SLAM Top 50: Anthony Davis, No. 8

Perhaps no player on the #SLAMTop50 has more to prove in terms of their superstardom this season than do-everything big man Anthony Davis.

As he embarks on his sixth year with the New Orleans Pelicans–and at just 24 years old–Davis has already made four All-Star Games (earned MVP in last year’s game) and two All-NBA First Teams. He carried the Pelicans to a 45-37 record, and a playoff berth, during a dominant 2014-15 campaign and ascended to No. 2 on the #SLAMTop50 heading into the next season.

He checked in at No. 6 prior to last year, and is down a couple slots to No. 8 this time around. Don’t get it twisted, it’s not as if he’s regressed as a player—he’s gotten better each year. Ant averaged career highs in points (28.0) and rebounds (11.8), while blocking 2.2 shots per game a while earning All-Defensive Second Team honors for the second time in his career last season. So why the dip in ranking?

The Pelicans have made only one postseason appearance during his young career, and the eventual champion Golden State Warriors swept them in the first round.

Last year the Pelicans were never serious playoff contenders, finished 34-48 but made major waves at the trade deadline by acquiring three-time All Star center DeMarcus Cousins. New Orleans went 10-12 with the twin towers on the court together.

One-time All-Star point guard Jrue Holiday re-upped with the Pelicans through 2021, and Rajon Rondo signed for one year to try and help New Orleans feed both Davis and Cousins. With a full offseason and preseason to try and figure out a winning mix on the court, expectations are tricky because the West is absolutely loaded. Though the Utah Jazz and Los Angeles Clippers could potentially take a step back from last season, the Timberwolves, Thunder, Nuggets, Grizzlies, and Blazers all figure to be squarely in the mix for one of the eight postseason slots along with the Warriors, Spurs and Rockets as well.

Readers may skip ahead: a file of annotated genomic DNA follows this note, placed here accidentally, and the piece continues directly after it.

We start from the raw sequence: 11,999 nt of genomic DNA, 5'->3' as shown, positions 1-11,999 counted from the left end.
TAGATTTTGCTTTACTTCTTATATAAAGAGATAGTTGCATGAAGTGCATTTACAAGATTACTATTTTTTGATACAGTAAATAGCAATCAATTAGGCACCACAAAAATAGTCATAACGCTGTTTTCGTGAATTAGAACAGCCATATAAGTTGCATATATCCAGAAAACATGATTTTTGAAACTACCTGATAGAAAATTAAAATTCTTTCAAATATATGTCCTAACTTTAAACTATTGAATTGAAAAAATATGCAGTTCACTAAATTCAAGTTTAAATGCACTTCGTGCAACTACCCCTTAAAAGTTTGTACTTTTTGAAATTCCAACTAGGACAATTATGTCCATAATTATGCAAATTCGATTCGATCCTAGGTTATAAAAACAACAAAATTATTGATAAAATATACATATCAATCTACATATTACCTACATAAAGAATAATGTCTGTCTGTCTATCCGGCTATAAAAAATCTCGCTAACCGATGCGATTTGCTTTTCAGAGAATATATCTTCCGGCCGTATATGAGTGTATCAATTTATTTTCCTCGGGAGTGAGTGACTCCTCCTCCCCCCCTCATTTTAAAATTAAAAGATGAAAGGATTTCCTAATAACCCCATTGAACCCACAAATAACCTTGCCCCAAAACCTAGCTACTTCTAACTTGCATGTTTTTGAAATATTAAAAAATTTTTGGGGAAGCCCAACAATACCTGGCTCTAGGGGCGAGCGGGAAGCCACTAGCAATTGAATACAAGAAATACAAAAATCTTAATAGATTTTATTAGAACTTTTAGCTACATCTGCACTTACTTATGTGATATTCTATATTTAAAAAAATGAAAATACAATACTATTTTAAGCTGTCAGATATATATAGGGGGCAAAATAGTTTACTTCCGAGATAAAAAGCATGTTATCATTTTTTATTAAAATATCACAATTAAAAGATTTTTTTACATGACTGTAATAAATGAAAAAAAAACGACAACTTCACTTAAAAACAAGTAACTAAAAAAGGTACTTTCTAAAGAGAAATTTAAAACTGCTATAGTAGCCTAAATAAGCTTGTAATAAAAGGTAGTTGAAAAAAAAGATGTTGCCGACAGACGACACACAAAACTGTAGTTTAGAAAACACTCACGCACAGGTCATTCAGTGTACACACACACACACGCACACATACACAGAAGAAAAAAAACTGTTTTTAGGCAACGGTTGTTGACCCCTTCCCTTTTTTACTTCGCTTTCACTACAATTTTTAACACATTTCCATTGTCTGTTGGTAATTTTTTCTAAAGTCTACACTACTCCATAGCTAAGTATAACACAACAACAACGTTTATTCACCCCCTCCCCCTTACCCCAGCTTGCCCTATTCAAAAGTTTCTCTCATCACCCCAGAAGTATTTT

Davis has added wrinkles to his offensive game each season, making him a challenger for the League’s scoring title every season from here on out. If he and Boogie develop a two-man game, as each are capable passers, the League is going to have a hard time slowing them down.

If you take a gander at Davis’ game log from last season, there are countless holy shit stat lines. In case you forgot, you’d have to remove your jaw from the floor when you remembered he posted a 50-point, 16-rebound, 7-steal, 5-assist, 4-block line on opening night. The ability to completely own a game on either end of the court makes Davis a perennial All Star. Compound that with the fact he has been the main focus of the opposition’s defense every night without any killers on the wings, you’d be hard pressed to find any real holes in his game.

Though predicting success for New Orleans as a squad is fuzzy at the moment, you can expect Davis to continue to show out with silly statistical performances.

The Pelicans lack depth but boast two of the best frontcourt players in the world. They have a couple guards who have both been All Stars at various points in their careers. But in order for Davis to earn superstar status, and enter back into the conversation as best player in the league, wins and playoff runs are going to have to follow the stats.

For someone who has garnered as many accolades as he has this early in his career, Davis still has plenty to prove. That is even scarier than the numbers he does in the box score.

Previous Rankings:
2016: No. 6
2015: No. 2
2014: No. 4
2013: No. 41

Rankings are based on expected contribution in 2017-18—to players’ team, the NBA and the game.

No. 50 – Dion Waiters
No. 49 – Ben Simmons 
No. 48 – Brook Lopez
No. 47 — Harrison Barnes
No. 46 — Jrue Holiday
No. 45 — Lonzo Ball
No. 44 — Myles Turner
No. 43 — Goran Dragic
No. 42 — Andre Drummond
No. 41 — Al Horford
No. 40 — LaMarcus Aldridge
No. 39 — Kevin Love
No. 38 — Paul Millsap
No. 37 — Hassan Whiteside
No. 36 — Andrew Wiggins
No. 35 — Marc Gasol
No. 34 – DeAndre Jordan
No. 33 — Bradley Beal
No. 32 — Kemba Walker
No. 31 — CJ McCollum
No. 30 — Devin Booker
No. 29 — Nikola Jokic
No. 28 — Joel Embiid
No. 27 — Mike Conley 
No. 26 — Kyle Lowry
No. 25 — Rudy Gobert

No. 24 — Gordon Hayward
No. 23 — Kristaps Porzingis
No. 22 — Carmelo Anthony
No. 21 — DeMar DeRozan
No. 20 — Blake Griffin
No. 19 — Draymond Green
No. 18 — Chris Paul
No. 17 — Klay Thompson
No. 16 — Jimmy Butler
No. 15 — Isaiah Thomas
No. 14 — Karl-Anthony Towns
No. 13 — Damian Lillard
No. 12 — DeMarcus Cousins
No. 11 — Kyrie Irving
No. 10 — John Wall
No. 9 — Paul George